Something I hadn't really thought about before: the "illogic" of game scenes are following rules set by Buster Keaton. And that's why it works, illogic inclusive.
Put this on background, my last day of the semester. The seniors who watched it agree with my assessment that it can work pedagogically as I hope it will next semester.
I'll let you know.
They did say I'll have to warn the sophomores what I'm getting them into. I may.
After the Relief Society discussed Cold Comfort Farm at book group, I'm told they watched the movie. And preferred it. To which I am appalled. The book is so, so good.
I have now rewatched the film myself. And suck it, sisters: it's not as good. It's just not.
It is pretty good. It has a hard time finding momentum, and there's some fan service here and there, but it is good. The Seth-becoming-a-movie-star scene was hilarious, and I can see how it's a movie that would improve on rewatching.
Still. Have you read the book?
(Also: I know she's twenty-two in the film, but Kate Beckinsdale looks So Young! I can barely recognize her.)
It's hard to say what makes a movie click. This has a great cast, fine writing, good music. I was surprised at the director's resume because this feels a bit more like a calling card than an established work and it's hard to say why. Over 90% on Rotten Tomatoes and I'm giving it a thumbs-up too. But it's not in the awards conversation this year and it barely showed up in theater.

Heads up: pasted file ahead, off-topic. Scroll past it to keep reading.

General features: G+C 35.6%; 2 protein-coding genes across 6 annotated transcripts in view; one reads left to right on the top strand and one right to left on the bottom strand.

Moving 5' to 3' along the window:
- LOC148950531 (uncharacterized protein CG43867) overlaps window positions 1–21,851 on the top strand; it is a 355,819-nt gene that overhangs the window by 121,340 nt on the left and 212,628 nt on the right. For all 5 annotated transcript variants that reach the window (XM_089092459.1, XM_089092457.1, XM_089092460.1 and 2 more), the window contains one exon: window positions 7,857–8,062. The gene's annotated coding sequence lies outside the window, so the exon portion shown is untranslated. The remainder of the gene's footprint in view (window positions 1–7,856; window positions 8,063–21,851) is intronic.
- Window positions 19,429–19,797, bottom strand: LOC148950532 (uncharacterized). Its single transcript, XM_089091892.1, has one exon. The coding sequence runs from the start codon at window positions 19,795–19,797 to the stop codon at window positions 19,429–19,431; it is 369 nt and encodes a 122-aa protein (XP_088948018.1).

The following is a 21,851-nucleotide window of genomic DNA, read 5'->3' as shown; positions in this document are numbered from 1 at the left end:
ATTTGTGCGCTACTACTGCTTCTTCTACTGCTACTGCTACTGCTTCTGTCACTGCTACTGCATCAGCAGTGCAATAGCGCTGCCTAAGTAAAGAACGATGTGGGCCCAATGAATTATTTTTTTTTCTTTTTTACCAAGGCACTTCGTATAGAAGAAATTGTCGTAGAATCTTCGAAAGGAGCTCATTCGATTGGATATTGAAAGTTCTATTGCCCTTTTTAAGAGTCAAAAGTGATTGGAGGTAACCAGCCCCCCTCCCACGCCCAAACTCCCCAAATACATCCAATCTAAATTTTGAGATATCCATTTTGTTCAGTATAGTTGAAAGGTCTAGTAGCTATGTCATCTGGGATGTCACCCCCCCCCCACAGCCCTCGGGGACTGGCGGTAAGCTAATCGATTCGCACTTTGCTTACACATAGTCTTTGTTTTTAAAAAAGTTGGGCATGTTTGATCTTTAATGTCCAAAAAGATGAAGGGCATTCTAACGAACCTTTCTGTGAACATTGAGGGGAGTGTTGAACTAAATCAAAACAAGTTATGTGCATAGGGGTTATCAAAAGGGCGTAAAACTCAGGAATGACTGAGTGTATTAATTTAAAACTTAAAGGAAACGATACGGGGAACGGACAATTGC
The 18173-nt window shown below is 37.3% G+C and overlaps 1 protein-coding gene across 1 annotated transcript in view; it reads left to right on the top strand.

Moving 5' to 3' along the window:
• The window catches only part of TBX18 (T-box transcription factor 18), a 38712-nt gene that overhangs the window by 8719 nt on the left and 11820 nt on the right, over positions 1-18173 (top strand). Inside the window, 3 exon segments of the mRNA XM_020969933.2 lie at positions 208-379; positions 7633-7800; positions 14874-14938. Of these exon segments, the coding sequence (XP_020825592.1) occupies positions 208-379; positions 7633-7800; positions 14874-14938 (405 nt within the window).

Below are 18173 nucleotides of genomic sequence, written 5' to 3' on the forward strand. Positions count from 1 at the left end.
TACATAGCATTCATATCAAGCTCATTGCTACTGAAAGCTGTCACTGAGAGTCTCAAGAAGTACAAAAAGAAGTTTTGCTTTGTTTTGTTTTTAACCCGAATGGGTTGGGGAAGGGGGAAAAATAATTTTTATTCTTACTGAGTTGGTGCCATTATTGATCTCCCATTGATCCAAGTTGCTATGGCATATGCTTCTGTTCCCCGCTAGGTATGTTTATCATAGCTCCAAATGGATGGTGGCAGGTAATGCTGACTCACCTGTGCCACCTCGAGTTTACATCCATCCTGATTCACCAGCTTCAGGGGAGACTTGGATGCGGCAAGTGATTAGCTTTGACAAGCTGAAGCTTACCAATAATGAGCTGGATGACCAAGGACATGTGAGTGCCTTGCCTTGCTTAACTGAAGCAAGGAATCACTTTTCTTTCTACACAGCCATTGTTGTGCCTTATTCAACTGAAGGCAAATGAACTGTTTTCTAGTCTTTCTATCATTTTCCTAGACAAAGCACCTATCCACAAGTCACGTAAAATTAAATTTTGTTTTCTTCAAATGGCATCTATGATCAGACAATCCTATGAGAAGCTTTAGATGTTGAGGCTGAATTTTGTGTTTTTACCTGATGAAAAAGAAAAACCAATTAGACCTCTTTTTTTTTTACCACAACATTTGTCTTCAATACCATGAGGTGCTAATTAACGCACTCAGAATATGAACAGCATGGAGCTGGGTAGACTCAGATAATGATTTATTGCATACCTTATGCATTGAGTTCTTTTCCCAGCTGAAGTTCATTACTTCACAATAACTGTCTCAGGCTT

Why? What is that ineffable quality of ... excellence? timeliness? neededness? that makes one film great?
I'm not sure I've seen a bildungsroman before that is at least as much about the parent growing up as the kid. Really, it's the parent who hits the traditional coming-of-age notes, with the kid's growing-up a bit more subtle and hidden.
Interesting film. It has Ted Danson in it. It's not a mistake.
But I don't know that you or I will remember it come next year.
Having just listened to the audio book, I have to believe that Hailee Steinfeld spent a lot of time with Donna Tartt's reading because they seem very, very similar to me.
My viewing this time began during dinner and was interrupted by putting the baby to bed, but I feel I can share my opinion well enough all the same. First: this is overall a pretty great movie. I like it. But it is a bit frustrating to watch not long after experiencing the book as it just moves too fast and leaves to much out. Standard book-to-movie complaints. I don't feel a need to explicate further.
The man in the bear suit they bump into---he's pretty much the same trapper who's in the stagecoach at the end of Buster Scruggs, don't you think?
Lotta characters with voices not terribly easy to understand. All the more wisdom to no contractions, I suppose. Although Brolin's voice reminded me a bit too much of Dax Shepard in Idiocracy....
The fever-dream final ride still doesn't really work for me. I seem to be alone on this. But that's okay. I'm often out of line with popular opinion on Coen-related poplar opinion. I'm used to it.
Previous films watched